When it comes to accreditation, NAAC, NBA, AICTE, and Association of Indian Universities (AIU) are among the Indian accreditation bodies recognized by foreign HEIs. However, Chaturvedi notes that the kind of accreditation these agencies provide differs from one another. NAAC accredits an institution (normally universities/colleges), while NBA accredits programs like M.Tech (Mechanical) or MBA. Similarly, AICTE approves programs, while AIU provides equivalence to a non-degree program like PGDM. Besides, UGC, which is the main accreditation body from higher education in India, is also recognized by many foreign HEIs.
Regarding the lack of recognition of some Indian professional degrees in engineering and medicine, Chaturvedi explains that the major issue is with syllabus, pedagogy, duration, and internship. Private sector HEIs in India mostly suffer from this lack of recognition, but it cannot be generalized. To avoid this discrimination, many private HEIs are heading for global accreditation.
Collaborations between accreditation bodies can provide opportunities for sharing best practices, exchanging knowledge, and promoting internationalization of Indian HEIs. Such tie-ups can help Indian HEIs align with international quality standards and practices, especially those seeking recognition and acceptance of their degrees by foreign HEIs and employers. Collaboration with foreign accreditation bodies can help Indian HEIs gain a better understanding of the global higher education landscape and adapt to changing international standards.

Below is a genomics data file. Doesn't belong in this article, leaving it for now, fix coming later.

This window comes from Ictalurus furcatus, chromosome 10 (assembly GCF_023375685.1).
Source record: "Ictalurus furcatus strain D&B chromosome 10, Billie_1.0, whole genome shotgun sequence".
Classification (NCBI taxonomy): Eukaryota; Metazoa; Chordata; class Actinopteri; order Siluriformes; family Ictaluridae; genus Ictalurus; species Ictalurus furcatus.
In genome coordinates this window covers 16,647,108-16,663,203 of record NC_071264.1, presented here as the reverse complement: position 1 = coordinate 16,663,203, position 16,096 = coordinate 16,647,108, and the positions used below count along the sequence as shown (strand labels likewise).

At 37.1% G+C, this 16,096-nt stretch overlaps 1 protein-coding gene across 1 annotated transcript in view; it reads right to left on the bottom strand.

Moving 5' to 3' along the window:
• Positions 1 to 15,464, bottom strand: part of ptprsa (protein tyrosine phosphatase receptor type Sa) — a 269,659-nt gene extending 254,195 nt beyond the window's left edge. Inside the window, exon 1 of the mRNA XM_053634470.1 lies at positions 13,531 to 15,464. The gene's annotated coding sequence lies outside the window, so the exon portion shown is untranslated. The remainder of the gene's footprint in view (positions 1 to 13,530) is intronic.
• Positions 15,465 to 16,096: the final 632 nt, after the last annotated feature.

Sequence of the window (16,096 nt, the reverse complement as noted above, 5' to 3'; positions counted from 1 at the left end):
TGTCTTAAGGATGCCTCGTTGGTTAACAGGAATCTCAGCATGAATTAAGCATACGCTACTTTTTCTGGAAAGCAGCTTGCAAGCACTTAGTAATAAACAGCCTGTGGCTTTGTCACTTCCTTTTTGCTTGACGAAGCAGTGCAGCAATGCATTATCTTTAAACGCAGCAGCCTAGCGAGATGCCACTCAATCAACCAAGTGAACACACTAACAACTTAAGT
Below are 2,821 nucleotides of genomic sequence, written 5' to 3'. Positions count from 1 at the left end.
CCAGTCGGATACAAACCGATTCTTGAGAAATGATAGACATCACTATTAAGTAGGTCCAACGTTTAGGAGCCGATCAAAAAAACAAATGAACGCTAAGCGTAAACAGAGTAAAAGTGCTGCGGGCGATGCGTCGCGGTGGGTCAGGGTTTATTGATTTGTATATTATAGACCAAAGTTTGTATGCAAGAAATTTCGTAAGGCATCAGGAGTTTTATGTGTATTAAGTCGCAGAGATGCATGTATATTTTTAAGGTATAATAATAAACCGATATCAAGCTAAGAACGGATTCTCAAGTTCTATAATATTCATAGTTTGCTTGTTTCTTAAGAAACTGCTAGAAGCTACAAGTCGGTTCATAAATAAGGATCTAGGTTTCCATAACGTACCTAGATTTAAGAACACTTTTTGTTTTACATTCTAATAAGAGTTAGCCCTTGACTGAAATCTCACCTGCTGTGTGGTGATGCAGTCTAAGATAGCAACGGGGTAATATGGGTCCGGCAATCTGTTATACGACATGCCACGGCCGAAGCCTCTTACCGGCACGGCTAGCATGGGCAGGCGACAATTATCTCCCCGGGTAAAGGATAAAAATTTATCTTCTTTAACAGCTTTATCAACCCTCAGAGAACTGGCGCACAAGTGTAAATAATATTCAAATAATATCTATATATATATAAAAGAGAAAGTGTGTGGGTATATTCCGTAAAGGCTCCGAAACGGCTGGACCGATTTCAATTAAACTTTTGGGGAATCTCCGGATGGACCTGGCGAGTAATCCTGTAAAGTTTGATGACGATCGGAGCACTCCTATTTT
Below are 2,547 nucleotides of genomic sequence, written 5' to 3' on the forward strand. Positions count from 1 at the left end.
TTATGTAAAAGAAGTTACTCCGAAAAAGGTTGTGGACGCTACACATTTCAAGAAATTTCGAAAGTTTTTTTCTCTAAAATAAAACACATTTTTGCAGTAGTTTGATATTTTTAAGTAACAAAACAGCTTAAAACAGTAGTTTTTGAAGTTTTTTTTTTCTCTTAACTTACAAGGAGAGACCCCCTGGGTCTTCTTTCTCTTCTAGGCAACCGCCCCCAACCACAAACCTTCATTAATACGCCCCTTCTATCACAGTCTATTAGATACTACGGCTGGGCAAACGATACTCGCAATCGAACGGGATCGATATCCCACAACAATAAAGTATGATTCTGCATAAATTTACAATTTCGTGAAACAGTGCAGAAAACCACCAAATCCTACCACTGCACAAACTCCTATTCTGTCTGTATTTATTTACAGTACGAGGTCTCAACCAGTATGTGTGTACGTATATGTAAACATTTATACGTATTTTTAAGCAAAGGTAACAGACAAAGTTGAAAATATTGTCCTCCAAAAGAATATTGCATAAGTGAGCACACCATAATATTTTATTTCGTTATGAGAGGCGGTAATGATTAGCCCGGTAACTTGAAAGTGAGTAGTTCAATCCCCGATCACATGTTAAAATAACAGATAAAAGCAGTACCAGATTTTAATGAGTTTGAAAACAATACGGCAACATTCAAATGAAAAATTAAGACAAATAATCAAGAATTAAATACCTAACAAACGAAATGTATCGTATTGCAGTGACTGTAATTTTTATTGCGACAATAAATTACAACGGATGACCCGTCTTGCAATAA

However, Shrivastava warns that merger or joint-operation of an Indian agency with a foreign one is unthinkable until the approach, procedures, parameters, and rigor are the same. There is a huge difference between Indian and foreign accreditation agencies’ approach and rigor. Parameters of accreditation are also different. Most global accreditation agencies have parameters that are objectively measurable, with very little scope for subjectivity or any kind of manipulation.
To get accredited, every process requires rigid standards to be followed. Infrastructure, faculty requirements, teaching and learning systems, library, IT infrastructure, following measurable outcomes-based systems, and effective evaluation processes are essential. Success is also reflected in good placements. For engineering or management programs, internship and industry connection are also important. Other factors that are important are diversity and inclusion, international connections in terms of students and faculty exchange, research, publications, among others, cannot be ignored.
Indian HEIs need to focus on internationalization, curriculum development, and quality of faculty to meet global standards. Collaboration between Indian and foreign accreditation bodies can provide opportunities for sharing best practices, exchanging knowledge, and promoting internationalization of Indian HEIs. HEIs must promote internationalization by collaborating with foreign universities, offering study abroad programs, and hiring international faculty. Furthermore, they need to develop curricula that are aligned with global education standards and incorporate best practices from around the world. With these measures, Indian higher education degrees can meet global standards for recognition abroad.